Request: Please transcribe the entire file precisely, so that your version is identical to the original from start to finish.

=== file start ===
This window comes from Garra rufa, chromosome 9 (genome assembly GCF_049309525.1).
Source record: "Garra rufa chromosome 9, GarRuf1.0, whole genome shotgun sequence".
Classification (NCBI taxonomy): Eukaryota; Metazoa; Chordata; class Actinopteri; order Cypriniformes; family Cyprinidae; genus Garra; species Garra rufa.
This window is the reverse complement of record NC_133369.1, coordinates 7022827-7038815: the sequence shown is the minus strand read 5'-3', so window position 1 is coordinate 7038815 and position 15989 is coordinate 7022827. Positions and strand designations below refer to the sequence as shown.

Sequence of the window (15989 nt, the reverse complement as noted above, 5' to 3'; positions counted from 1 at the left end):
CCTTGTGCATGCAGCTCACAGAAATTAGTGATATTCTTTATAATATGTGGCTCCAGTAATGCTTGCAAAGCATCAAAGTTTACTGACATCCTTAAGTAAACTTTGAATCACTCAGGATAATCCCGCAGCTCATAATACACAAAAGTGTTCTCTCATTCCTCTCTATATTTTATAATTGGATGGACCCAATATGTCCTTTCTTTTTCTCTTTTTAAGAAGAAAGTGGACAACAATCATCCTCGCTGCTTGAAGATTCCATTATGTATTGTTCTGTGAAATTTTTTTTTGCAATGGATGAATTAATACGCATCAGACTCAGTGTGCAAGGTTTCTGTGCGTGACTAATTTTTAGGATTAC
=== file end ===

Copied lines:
This window comes from Garra rufa, chromosome 9 (genome assembly GCF_049309525.1).
Source record: "Garra rufa chromosome 9, GarRuf1.0, whole genome shotgun sequence".
Classification (NCBI taxonomy): Eukaryota; Metazoa; Chordata; class Actinopteri; order Cypriniformes; family Cyprinidae; genus Garra; species Garra rufa.
This window is the reverse complement of record NC_133369.1, coordinates 7022827-7038815: the sequence shown is the minus strand read 5'-3', so window position 1 is coordinate 7038815 and position 15989 is coordinate 7022827. Positions and strand designations below refer to the sequence as shown.

Sequence of the window (15989 nt, the reverse complement as noted above, 5' to 3'; positions counted from 1 at the left end):
CCTTGTGCATGCAGCTCACAGAAATTAGTGATATTCTTTATAATATGTGGCTCCAGTAATGCTTGCAAAGCATCAAAGTTTACTGACATCCTTAAGTAAACTTTGAATCACTCAGGATAATCCCGCAGCTCATAATACACAAAAGTGTTCTCTCATTCCTCTCTATATTTTATAATTGGATGGACCCAATATGTCCTTTCTTTTTCTCTTTTTAAGAAGAAAGTGGACAACAATCATCCTCGCTGCTTGAAGATTCCATTATGTATTGTTCTGTGAAATTTTTTTTTGCAATGGATGAATTAATACGCATCAGACTCAGTGTGCAAGGTTTCTGTGCGTGACTAATTTTTAGGATTAC